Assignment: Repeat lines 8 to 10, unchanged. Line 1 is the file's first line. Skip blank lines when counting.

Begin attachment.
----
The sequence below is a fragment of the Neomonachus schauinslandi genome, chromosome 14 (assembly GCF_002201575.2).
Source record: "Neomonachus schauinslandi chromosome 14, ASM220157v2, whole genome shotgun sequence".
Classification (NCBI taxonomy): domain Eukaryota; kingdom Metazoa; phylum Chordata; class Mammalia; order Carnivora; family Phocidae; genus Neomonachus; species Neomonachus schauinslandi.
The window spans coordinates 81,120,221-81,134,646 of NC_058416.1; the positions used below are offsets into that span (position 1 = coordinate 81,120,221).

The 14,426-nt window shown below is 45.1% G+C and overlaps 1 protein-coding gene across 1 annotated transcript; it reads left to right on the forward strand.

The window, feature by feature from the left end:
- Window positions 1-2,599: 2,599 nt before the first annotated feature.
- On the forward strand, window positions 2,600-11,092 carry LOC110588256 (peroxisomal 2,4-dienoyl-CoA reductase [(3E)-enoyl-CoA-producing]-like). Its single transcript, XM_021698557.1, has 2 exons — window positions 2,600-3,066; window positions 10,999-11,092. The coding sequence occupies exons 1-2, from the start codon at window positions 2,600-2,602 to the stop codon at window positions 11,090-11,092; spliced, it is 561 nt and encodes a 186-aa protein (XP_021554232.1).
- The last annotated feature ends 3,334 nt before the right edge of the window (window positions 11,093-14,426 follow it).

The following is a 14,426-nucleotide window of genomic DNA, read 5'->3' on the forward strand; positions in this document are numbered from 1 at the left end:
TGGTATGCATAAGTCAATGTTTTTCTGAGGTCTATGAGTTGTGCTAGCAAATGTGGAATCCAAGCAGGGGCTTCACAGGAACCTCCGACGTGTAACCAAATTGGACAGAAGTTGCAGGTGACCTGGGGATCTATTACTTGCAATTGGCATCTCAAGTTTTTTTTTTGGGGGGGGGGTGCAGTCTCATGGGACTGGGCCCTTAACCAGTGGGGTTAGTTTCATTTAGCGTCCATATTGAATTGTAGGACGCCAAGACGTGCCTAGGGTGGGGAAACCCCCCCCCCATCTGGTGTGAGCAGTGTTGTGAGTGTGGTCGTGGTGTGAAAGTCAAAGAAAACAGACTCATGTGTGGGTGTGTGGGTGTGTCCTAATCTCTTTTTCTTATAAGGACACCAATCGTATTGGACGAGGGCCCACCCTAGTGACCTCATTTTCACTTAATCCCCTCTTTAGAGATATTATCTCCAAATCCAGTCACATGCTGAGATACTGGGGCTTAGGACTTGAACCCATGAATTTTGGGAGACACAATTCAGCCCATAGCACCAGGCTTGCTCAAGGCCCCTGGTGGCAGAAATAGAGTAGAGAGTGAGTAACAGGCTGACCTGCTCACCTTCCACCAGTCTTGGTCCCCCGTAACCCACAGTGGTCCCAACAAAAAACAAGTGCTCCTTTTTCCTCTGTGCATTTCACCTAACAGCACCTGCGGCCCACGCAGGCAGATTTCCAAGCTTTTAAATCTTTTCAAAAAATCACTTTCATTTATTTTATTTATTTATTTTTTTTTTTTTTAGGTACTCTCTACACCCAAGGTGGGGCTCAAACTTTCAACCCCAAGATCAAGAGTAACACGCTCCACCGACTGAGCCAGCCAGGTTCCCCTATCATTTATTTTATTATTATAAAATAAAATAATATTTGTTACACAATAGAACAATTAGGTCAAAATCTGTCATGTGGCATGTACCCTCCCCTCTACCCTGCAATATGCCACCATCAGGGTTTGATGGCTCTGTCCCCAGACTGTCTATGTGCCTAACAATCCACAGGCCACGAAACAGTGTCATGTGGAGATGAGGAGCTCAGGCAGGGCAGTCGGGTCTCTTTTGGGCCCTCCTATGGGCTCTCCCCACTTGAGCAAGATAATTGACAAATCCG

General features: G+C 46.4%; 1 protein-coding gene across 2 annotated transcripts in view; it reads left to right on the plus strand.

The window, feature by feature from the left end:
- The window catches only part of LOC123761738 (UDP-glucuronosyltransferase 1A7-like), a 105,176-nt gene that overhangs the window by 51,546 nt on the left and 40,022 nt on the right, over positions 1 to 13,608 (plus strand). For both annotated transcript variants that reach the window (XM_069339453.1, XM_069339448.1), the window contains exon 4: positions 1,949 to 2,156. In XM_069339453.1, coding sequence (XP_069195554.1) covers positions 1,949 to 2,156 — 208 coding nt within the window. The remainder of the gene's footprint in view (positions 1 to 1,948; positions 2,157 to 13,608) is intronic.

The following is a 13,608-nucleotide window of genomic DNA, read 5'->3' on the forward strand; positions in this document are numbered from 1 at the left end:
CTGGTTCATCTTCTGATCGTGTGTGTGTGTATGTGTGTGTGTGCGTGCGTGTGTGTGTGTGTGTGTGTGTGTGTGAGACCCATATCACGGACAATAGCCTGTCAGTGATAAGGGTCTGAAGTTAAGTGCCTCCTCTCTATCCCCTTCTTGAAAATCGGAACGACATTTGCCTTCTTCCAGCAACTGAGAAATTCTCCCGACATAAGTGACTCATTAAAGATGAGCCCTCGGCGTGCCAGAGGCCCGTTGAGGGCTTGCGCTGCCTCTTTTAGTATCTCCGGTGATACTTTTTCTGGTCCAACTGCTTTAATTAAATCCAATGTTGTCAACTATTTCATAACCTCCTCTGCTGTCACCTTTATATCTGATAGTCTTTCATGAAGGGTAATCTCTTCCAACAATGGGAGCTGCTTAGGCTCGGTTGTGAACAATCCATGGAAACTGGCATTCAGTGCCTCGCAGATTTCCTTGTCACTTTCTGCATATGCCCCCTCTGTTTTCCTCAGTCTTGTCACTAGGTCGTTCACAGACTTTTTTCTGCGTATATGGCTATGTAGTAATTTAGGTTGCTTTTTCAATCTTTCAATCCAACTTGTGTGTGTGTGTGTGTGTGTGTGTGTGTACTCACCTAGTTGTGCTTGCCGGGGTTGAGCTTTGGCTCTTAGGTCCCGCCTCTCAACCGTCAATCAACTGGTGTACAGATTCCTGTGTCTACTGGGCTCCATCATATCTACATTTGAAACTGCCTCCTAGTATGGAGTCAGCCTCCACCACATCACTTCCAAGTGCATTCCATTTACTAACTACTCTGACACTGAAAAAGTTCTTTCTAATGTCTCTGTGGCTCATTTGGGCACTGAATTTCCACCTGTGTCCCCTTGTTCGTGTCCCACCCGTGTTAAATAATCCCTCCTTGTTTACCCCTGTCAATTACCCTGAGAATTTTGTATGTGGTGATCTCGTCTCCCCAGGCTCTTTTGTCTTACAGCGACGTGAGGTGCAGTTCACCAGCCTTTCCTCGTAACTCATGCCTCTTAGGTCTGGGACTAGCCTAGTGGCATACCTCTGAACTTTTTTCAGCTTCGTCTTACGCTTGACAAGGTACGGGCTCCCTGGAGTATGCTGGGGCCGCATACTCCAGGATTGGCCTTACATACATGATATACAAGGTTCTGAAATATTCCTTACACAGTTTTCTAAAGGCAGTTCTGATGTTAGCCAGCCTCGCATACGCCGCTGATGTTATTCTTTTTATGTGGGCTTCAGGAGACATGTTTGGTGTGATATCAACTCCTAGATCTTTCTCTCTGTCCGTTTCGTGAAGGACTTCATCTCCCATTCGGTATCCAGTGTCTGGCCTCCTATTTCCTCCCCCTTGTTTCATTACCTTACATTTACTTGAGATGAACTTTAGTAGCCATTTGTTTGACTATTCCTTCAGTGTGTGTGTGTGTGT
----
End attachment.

- On the forward strand, window positions 2,600-11,092 carry LOC110588256 (peroxisomal 2,4-dienoyl-CoA reductase [(3E)-enoyl-CoA-producing]-like). Its single transcript, XM_021698557.1, has 2 exons — window positions 2,600-3,066; window positions 10,999-11,092. The coding sequence occupies exons 1-2, from the start codon at window positions 2,600-2,602 to the stop codon at window positions 11,090-11,092; spliced, it is 561 nt and encodes a 186-aa protein (XP_021554232.1).
- The last annotated feature ends 3,334 nt before the right edge of the window (window positions 11,093-14,426 follow it).

The following is a 14,426-nucleotide window of genomic DNA, read 5'->3' on the forward strand; positions in this document are numbered from 1 at the left end: